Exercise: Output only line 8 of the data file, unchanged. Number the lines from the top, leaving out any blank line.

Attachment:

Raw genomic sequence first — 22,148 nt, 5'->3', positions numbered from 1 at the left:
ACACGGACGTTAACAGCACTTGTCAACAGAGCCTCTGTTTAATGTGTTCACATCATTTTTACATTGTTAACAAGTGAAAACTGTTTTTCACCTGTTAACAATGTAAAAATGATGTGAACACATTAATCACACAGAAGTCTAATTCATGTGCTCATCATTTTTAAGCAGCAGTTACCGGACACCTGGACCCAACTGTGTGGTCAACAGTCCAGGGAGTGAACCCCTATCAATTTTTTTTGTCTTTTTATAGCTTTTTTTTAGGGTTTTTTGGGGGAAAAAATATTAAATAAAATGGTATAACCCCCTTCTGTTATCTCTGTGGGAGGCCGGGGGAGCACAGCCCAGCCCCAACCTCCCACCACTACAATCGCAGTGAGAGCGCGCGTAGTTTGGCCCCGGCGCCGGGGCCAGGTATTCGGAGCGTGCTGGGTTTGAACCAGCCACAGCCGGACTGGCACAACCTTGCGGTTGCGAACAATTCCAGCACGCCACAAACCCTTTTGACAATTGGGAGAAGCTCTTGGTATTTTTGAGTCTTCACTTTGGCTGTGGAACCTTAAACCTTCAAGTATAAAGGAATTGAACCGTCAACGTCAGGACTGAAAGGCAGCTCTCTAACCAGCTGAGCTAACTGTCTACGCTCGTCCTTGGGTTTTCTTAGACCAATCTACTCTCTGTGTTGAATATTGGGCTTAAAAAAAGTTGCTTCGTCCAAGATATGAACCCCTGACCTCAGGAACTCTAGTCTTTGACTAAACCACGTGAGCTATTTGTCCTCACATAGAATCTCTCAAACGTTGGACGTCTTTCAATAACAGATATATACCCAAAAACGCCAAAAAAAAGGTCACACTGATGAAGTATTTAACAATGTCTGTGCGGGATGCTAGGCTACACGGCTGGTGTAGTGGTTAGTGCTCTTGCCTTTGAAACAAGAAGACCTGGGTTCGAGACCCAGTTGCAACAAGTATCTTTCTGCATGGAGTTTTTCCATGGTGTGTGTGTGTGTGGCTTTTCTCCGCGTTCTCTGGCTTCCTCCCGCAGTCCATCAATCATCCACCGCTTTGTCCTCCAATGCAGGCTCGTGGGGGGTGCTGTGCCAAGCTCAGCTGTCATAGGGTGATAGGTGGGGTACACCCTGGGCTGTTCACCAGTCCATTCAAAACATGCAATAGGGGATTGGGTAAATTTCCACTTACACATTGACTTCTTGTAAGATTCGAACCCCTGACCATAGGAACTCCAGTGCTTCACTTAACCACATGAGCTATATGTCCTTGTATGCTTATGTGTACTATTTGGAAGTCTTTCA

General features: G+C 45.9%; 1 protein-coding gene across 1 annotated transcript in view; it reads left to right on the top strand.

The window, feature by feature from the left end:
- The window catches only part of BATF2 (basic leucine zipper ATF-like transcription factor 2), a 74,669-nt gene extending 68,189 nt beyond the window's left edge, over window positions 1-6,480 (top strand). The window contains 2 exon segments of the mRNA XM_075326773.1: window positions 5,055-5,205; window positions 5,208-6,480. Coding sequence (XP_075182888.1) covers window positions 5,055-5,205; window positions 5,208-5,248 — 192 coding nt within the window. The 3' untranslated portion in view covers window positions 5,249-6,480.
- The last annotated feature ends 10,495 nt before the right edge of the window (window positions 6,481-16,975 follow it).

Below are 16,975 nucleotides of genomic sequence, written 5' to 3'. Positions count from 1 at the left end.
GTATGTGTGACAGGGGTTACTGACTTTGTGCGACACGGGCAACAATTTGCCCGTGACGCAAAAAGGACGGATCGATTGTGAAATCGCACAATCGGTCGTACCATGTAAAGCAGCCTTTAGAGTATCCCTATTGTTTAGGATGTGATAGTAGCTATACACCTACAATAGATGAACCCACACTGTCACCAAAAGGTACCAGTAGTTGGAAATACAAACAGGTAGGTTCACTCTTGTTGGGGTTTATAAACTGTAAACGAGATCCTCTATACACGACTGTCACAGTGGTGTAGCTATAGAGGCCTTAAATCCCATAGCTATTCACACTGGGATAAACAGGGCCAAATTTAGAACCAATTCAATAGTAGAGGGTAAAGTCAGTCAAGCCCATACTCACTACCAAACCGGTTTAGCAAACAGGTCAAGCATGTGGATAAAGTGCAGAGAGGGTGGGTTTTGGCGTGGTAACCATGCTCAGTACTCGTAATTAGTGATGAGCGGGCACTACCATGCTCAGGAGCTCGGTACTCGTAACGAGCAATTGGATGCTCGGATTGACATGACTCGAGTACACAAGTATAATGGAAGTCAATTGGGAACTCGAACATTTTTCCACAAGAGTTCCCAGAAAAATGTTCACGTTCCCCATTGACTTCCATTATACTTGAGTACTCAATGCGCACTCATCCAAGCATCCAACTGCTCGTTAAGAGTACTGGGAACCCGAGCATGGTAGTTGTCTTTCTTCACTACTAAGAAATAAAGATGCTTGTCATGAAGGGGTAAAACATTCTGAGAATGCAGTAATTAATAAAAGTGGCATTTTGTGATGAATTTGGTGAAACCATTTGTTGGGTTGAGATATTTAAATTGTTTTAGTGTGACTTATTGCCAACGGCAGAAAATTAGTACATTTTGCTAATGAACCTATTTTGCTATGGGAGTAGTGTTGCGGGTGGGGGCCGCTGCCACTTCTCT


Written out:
GTATGTGTGACAGGGGTTACTGACTTTGTGCGACACGGGCAACAATTTGCCCGTGACGCAAAAAGGACGGATCGATTGTGAAATCGCACAATCGGTCGTACCATGTAAAGCAGCCTTTAGAGTATCCCTATTGTTTAGGATGTGATAGTAGCTATACACCTACAATAGATGAACCCACACTGTCACCAAAAGGTACCAGTAGTTGGAAATACAAACAGGTAGGTTCACTCTTGTTGGGGTTTATAAACTGTAAACGAGATCCTCTATACACGACTGTCACAGTGGTGTAGCTATAGAGGCCTTAAATCCCATAGCTATTCACACTGGGATAAACAGGGCCAAATTTAGAACCAATTCAATAGTAGAGGGTAAAGTCAGTCAAGCCCATACTCACTACCAAACCGGTTTAGCAAACAGGTCAAGCATGTGGATAAAGTGCAGAGAGGGTGGGTTTTGGCGTGGTAACCATGCTCAGTACTCGTAATTAGTGATGAGCGGGCACTACCATGCTCAGGAGCTCGGTACTCGTAACGAGCAATTGGATGCTCGGATTGACATGACTCGAGTACACAAGTATAATGGAAGTCAATTGGGAACTCGAACATTTTTCCACAAGAGTTCCCAGAAAAATGTTCACGTTCCCCATTGACTTCCATTATACTTGAGTACTCAATGCGCACTCATCCAAGCATCCAACTGCTCGTTAAGAGTACTGGGAACCCGAGCATGGTAGTTGTCTTTCTTCACTACTAAGAAATAAAGATGCTTGTCATGAAGGGGTAAAACATTCTGAGAATGCAGTAATTAATAAAAGTGGCATTTTGTGATGAATTTGGTGAAACCATTTGTTGGGTTGAGATATTTAAATTGTTTTAGTGTGACTTATTGCCAACGGCAGAAAATTAGTACATTTTGCTAATGAACCTATTTTGCTATGGGAGTAGTGTTGCGGGTGGGGGCCGCTGCCACTTCTCT